- Hyder, Alaska
official_name = Hyder, Alaska
settlement_type = CDP
image_caption = The border between
Stewart, British Columbiaand Hyder, as seen from the Canadian side.
imagesize = 250px
mapsize = 250px
map_caption = Location of Hyder, Alaska.
pushpin_label_position = left
pushpin_mapsize = 300
subdivision_type = Country
subdivision_type1 = State
area_total_km2 = 38.4
area_land_km2 = 38.4
area_water_km2 = 0.0
area_total_sq_mi = 14.8
area_land_sq_mi = 14.8
area_water_sq_mi = 0.0
population_as_of = 2000
population_total = 97
population_density_km2 = 2.5
population_density_sq_mi = 6.5
timezone = Alaska (AKST)
utc_offset = -9
timezone_DST = AKDT
utc_offset_DST = -8
elevation_m = 36
elevation_ft = 118
latd = 55 |latm = 56 |lats = 29 |latNS = N
longd = 130 |longm = 3 |longs = 16 |longEW = W
Hyder is a
census-designated place(CDP) in Prince of Wales-Outer Ketchikan Census Area, Alaska, United States. At the 2000 census the population was 97.
Hyder is located at coor dms|55|56|29|N|130|3|16|W|city (55.941442, -130.054504)GR|1.
Hyder is located at the head of the Portland Canal, a 115 km (70 mile) long fjord which forms a portion of the border between the United States and Canada at the southeastern edge of the
Alaska Panhandle. Hyder is 3 km (2 miles) from Stewart, British Columbiaand 120 km (75 miles) from Ketchikan by air.
According to the
United States Census Bureau, the CDP has a total area of 14.8 square miles (38.4 km²), all of it land.
As of the
censusGR|2 of 2000, there were 97 people, 47 households, and 25 families residing in the CDP. The population densitywas 6.5 people per square mile (2.5/km²). There were 72 housing units at an average density of 4.9/sq mi (1.9/km²). The racial makeup of the CDP was 95.88% White, and 4.12% from two or more races. Hispanic or Latino of any race were 1.03% of the population.
There were 47 households out of which 19.1% had children under the age of 18 living with them, 51.1% were married couples living together, 2.1% had a female householder with no husband present, and 44.7% were non-families. 40.4% of all households were made up of individuals and 6.4% had someone living alone who was 65 years of age or older. The average household size was 2.06 and the average family size was 2.81.
In the CDP the population was spread out with 18.6% under the age of 18, 11.3% from 18 to 24, 16.5% from 25 to 44, 46.4% from 45 to 64, and 7.2% who were 65 years of age or older. The median age was 46 years. For every 100 females there were 125.6 males. For every 100 females age 18 and over, there were 132.4 males.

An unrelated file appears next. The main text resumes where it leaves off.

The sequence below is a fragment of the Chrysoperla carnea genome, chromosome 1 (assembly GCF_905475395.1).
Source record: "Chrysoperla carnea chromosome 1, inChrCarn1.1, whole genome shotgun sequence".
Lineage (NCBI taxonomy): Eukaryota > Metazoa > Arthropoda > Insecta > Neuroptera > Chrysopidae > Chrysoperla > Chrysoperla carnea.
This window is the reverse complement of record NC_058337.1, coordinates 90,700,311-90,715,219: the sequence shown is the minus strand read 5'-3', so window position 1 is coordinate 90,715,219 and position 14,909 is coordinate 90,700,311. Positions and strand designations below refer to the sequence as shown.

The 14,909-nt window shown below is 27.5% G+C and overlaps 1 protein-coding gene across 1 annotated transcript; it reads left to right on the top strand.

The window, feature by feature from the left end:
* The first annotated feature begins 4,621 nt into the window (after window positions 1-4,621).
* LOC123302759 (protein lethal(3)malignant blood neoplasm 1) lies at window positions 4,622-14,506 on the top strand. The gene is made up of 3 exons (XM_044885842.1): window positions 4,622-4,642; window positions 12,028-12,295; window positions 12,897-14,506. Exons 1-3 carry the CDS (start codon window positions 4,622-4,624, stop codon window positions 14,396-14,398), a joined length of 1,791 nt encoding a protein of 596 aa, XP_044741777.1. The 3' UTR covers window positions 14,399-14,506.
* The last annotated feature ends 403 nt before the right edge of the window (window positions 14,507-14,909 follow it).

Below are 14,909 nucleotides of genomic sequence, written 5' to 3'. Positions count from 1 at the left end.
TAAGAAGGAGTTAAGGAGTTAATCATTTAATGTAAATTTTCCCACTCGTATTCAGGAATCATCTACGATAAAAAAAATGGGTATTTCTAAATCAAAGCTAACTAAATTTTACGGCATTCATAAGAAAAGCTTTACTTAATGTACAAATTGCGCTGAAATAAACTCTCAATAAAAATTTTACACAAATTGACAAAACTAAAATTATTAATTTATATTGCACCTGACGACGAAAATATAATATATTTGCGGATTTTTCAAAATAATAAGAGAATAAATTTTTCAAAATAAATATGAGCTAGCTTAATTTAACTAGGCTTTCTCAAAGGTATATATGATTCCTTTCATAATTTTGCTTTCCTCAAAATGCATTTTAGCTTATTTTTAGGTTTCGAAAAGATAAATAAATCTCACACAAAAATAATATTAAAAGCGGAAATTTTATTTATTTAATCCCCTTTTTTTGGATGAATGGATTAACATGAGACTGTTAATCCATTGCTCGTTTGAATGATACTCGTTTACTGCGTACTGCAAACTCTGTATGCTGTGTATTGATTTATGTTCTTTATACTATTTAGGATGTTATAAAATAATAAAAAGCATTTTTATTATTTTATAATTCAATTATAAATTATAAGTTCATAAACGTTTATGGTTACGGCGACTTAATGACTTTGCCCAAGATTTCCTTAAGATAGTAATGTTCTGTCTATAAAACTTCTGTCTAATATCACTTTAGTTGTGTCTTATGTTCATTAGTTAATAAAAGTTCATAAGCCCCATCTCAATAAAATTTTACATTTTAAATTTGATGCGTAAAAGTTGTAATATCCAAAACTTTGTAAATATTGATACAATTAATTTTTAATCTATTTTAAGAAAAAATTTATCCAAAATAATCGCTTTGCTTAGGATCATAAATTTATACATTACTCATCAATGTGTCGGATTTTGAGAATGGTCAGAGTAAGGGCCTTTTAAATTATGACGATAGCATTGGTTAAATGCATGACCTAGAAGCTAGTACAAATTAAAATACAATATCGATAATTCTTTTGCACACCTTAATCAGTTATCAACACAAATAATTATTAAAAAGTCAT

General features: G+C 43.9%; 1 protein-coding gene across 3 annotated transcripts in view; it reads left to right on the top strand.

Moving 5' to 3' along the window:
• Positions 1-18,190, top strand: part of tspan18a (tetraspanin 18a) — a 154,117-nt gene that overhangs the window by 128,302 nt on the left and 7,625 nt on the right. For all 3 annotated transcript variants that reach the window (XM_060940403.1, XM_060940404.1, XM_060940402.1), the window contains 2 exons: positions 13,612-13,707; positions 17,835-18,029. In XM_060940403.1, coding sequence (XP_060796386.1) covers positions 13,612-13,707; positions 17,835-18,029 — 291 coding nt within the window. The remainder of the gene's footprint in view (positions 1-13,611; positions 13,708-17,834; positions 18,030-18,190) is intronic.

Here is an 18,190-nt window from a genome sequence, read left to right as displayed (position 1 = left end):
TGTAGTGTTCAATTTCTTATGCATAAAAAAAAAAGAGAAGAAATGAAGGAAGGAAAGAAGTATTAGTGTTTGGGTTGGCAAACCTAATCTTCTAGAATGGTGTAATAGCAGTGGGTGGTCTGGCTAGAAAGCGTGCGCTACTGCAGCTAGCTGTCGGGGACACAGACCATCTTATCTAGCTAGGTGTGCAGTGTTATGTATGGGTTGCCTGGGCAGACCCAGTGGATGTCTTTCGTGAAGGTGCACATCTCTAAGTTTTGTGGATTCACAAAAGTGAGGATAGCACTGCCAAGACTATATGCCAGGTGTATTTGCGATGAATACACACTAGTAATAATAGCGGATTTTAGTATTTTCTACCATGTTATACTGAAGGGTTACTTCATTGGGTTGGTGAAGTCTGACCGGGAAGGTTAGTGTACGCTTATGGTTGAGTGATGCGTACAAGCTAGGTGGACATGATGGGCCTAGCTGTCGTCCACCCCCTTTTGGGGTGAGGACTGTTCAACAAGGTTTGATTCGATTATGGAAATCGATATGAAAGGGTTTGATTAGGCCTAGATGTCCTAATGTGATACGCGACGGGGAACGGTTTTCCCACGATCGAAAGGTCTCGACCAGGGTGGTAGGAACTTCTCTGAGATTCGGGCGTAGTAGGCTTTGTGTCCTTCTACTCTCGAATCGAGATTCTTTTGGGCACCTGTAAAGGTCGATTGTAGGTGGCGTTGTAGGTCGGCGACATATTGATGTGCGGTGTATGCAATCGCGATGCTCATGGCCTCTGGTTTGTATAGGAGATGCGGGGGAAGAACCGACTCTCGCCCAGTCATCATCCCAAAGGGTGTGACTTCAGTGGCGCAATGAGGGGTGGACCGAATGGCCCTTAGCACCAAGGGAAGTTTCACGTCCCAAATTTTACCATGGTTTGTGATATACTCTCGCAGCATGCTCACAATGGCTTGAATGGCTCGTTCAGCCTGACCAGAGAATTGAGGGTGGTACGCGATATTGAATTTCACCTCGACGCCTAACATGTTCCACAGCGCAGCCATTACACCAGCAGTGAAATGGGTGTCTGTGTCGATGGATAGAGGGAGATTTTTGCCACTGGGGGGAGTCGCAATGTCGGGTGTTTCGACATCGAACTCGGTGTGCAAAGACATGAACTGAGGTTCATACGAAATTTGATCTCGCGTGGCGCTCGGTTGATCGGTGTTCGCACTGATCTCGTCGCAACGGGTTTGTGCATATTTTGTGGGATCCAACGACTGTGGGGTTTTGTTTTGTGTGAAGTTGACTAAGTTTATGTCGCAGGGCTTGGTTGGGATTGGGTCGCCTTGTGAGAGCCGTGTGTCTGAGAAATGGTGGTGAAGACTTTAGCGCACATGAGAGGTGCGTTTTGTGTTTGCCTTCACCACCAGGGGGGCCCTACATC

The median income for a household in the CDP was $11,719, and the median income for a family was $30,500. Males had a median income of $56,250 versus $13,750 for females. The
per capita incomefor the CDP was $11,491. There were 44.4% of families and 54.1% of the population living below the poverty line, including 81.0% of under eighteens and 50.0% of those over 64.
Alaska boundary dispute)
Nisga'a, who lived around the Nass River, called the head of Portland Canal "Skam-A-Kounst," meaning "safe place", probably because it served them as a retreat from the harassment of the Haidas on the coast. They travelled in the area seasonally to pick berries and hunt birds.
The area around the Portland Canal was explored in 1896 by Captain D.D. Gaillard of the United States Army Corps of Engineers.
In 1898, gold and silver lodes were discovered in the region, mainly on the Canadian side in the upper
Salmon Riverbasin. The Stewart brothers, for whom the British Columbia town was named, arrived in 1902.
Hyder was originally called Portland City, after the canal. In 1914, when the United States Postal Service told residents that there were too many cities named Portland in the United States, it was renamed after Frederick Hyder, a Canadian mining engineer who envisioned a bright future for the area. Hyder was the only practical point of access to the silver mines in Canada, and the community became the port, supply point, and post office for miners by 1917. Hyder's boom years occurred between 1920 and 1930, when the Riverside Mine on United States side extracted gold, silver, copper, lead, zinc, and tungsten. The mine operated from 1924 until 1950.
In 1948 the old abandoned part of Hyder, which was built on pilings, was destroyed by fire. By 1956 all major mining had closed except for the Granduc Copper Mine on the Canadian side, which operated until 1984. Westmin Resources Ltd. currently operates the only remaining mine in the area, a gold and silver mine on the Canadian side.
Hyder is accessible by highway from
Stewart, British Columbia, which connects with the British Columbia highway system. Hyder became popular with long distance motorcycle riders in 1998 when author Ron Ayres set a record of riding to the contiguous 48 states in six days. Ayres went on to add to the 48 state record by continuing on to Hyder, Alaska to establish a new 49-state record of 7 days, 0 hours and 20 minutes. Ayres named the new long distance ride the "48 Plus" and the 49-state ride has become very popular with members of the long distance motorcycle riding Iron Butt Association.
Hyder is also the location of the annual "Hyder-Seek" gathering of long-distance motorcyclists who travel from all over North America each Memorial Day weekend.
Hyder have some notoriety as the place where people become "Hyderized." Two of the town's bars issue certifications to patrons of being "Hyderized" if the patron consumes a shot of 150 proof (75% alcohol) Everclear.
* [http://www.stewart-hyder.com/hyder.html Community Information for Hyder Alaska]
* [http://www.fs.fed.us/r10/ro/naturewatch/southeast/fish_creek/fishcreek.htm Fish Creek Wildlife Observation Site]
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